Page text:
Do cats gravitate to sick people?
Can Siamese Cats Tell If You’re Sick?
Cats and humans have a special bond that goes back centuries. Cats are known for their mysterious abilities, one of which is the ability to tell if someone is sick. Cats can detect illness in people, just as humans can sense when another person is feeling unwell.
But how do cats learn this? This article will uncover the science behind a cat’s ability to detect illness. It will provide insight into why cats might instinctively know when we’re not feeling well.
How Can Siamese Cats Tell When You’re Sick?
1. Cats use their sense of smell
The amazing sense of smell that cats have is one of the most fascinating aspects of their biology. Their olfactory system is 14 times more powerful than ours. Cats can take in far more information through smell than humans ever could. They can even pick up scents too subtle for us to notice.
Cats use their keen sense of smell for many purposes. They use it to mark territories or recognize family members. Research suggests that cats also use their superior sniffing skills to recognize when someone isn’t feeling well.
2. Cats sense emotions
Cats sense certain emotional states besides olfactory cues, such as anxiety or depression. Cats have evolved with humans over thousands of years. They provide companionship during times when people are feeling under the weather. They learn to recognize human facial expressions and body language through this relationship. This is why cats gravitate toward those who aren’t feeling well.
Your cat may become protective and affectionate if you look pale, tired, or listless. Cats may also be more vocal around sick people. They meow or purr louder to show concern for their owner’s health. Some cats will even look after their owners by bringing items from around the house. These include toys or blankets to cheer them up.
3. Cats read body language
Cats can tell if you’re sick, and they show this by picking up on subtle changes in your behavior.
There are some apparent behavioral changes a sick person has that a cat can pick up on. For example, you might be more lethargic than usual or not get up around your normal time. This can send a message to your cat that something’s wrong.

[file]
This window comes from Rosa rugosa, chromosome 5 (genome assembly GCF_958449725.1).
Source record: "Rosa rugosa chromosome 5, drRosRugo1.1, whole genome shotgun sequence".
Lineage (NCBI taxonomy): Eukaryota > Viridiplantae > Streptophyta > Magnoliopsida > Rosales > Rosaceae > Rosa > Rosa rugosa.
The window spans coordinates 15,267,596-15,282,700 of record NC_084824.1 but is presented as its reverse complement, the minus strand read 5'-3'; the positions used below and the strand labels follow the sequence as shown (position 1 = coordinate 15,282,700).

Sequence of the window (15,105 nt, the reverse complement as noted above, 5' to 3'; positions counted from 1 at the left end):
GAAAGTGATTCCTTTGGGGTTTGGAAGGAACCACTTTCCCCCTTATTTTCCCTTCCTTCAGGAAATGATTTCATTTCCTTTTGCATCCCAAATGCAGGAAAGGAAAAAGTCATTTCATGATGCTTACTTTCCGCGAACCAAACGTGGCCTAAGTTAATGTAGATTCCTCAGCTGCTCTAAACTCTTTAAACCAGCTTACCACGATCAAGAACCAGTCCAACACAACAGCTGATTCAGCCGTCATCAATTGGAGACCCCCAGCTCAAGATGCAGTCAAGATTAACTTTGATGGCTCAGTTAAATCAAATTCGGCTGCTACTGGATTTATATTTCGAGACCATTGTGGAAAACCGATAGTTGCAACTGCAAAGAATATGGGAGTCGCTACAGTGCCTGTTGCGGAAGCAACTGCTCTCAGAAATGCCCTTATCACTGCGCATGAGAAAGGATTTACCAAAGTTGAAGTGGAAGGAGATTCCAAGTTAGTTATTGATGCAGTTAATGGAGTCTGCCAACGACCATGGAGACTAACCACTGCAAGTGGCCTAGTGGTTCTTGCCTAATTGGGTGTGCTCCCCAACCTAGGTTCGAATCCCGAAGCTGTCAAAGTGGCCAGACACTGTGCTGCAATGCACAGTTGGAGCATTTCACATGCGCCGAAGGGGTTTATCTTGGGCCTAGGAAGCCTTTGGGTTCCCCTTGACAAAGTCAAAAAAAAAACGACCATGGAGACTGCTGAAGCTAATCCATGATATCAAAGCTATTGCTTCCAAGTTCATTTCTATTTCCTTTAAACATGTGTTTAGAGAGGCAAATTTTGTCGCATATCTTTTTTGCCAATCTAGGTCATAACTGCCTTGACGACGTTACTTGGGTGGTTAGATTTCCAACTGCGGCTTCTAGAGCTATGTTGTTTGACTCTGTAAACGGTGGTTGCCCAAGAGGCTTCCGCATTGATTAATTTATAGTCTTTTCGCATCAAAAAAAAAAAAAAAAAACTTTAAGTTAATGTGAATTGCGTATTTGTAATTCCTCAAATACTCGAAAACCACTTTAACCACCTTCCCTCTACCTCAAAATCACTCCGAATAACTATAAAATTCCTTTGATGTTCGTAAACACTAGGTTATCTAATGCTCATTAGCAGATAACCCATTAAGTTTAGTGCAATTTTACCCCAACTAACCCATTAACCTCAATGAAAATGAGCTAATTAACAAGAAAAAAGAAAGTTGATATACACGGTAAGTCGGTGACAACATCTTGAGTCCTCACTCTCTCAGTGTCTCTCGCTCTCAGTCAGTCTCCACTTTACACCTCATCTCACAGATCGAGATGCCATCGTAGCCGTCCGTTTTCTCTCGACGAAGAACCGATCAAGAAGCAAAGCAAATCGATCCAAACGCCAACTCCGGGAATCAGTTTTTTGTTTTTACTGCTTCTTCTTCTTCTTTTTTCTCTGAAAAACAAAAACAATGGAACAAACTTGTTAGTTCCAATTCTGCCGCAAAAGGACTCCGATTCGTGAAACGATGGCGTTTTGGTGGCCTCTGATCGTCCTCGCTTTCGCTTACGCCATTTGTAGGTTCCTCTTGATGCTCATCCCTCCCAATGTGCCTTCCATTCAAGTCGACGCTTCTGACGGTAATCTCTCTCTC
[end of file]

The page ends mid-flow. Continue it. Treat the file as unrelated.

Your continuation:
Other signs that cats notice include changes in eating habits (such as not eating enough or skipping meals) or how you interact with them. A cat may notice if you’re too tired to give them the same attention or not play with them as often. All these little things add up to giving your cat clues about your health.
4. Cats recognize physical symptoms
Humans experience physical symptoms such as a rapid heart rate, high temperature, or weight loss when they are ill. These things can be difficult to spot from afar. However, they can be easily picked up by a pet who spends significant time with them.
Cats are experts at noticing even the slightest changes in their environment. They have an incredible capacity to pick up on small details we overlook. They will take note of your heart rate, skin temperature, breathing patterns, and more.
What Illnesses Can Cats Sense?
High blood pressure. High blood pressure is one of the most common ailments that cats can sense. Studies have shown that cats are attracted to people with high blood pressure. This is due to the increased body temperature associated with this condition. It gives off a distinct scent that cats can pick up on.
Cancer. Cats detect cancer in humans by smelling chemical signals. This helps owners catch the disease early on.
Seizure. Cats sense when their owner is about to have a seizure or another type of neurological issue. A cat will meow, lick, or paw at its owner’s face and attempt to wake him up if he is unconscious during an event.
Diabetes. Diabetes is one of the main illnesses cats can detect. Diabetics’ blood sugar levels fluctuate throughout the day. This causes a particular scent in their sweat that a cat can pick up on.
A cat senses a change in your body and may start nudging you or meowing until you wake up and take action.
Do Cats Take Care of Sick People?